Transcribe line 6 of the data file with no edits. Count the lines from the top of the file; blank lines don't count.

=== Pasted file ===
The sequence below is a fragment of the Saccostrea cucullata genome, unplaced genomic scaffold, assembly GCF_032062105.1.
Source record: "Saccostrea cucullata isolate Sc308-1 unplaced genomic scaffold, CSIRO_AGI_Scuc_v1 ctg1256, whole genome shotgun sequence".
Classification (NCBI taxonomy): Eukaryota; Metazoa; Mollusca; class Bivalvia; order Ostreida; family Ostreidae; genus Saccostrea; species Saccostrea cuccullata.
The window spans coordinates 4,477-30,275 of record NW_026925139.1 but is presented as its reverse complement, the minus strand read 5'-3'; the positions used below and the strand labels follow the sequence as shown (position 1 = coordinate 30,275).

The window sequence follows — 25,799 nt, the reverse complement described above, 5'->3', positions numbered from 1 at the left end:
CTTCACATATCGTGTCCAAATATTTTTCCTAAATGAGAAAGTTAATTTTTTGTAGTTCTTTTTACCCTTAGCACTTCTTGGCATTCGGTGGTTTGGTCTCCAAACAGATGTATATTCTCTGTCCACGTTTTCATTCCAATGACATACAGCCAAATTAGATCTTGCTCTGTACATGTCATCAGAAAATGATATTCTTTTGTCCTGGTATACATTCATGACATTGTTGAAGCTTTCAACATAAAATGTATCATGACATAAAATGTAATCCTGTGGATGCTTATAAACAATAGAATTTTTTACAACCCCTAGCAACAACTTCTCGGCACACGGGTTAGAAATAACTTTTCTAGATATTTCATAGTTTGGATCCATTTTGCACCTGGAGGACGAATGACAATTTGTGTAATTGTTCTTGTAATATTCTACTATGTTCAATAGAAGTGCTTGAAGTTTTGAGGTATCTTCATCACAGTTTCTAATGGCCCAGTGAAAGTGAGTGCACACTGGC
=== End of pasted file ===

CTTCACATATCGTGTCCAAATATTTTTCCTAAATGAGAAAGTTAATTTTTTGTAGTTCTTTTTACCCTTAGCACTTCTTGGCATTCGGTGGTTTGGTCTCCAAACAGATGTATATTCTCTGTCCACGTTTTCATTCCAATGACATACAGCCAAATTAGATCTTGCTCTGTACATGTCATCAGAAAATGATATTCTTTTGTCCTGGTATACATTCATGACATTGTTGAAGCTTTCAACATAAAATGTATCATGACATAAAATGTAATCCTGTGGATGCTTATAAACAATAGAATTTTTTACAACCCCTAGCAACAACTTCTCGGCACACGGGTTAGAAATAACTTTTCTAGATATTTCATAGTTTGGATCCATTTTGCACCTGGAGGACGAATGACAATTTGTGTAATTGTTCTTGTAATATTCTACTATGTTCAATAGAAGTGCTTGAAGTTTTGAGGTATCTTCATCACAGTTTCTAATGGCCCAGTGAAAGTGAGTGCACACTGGC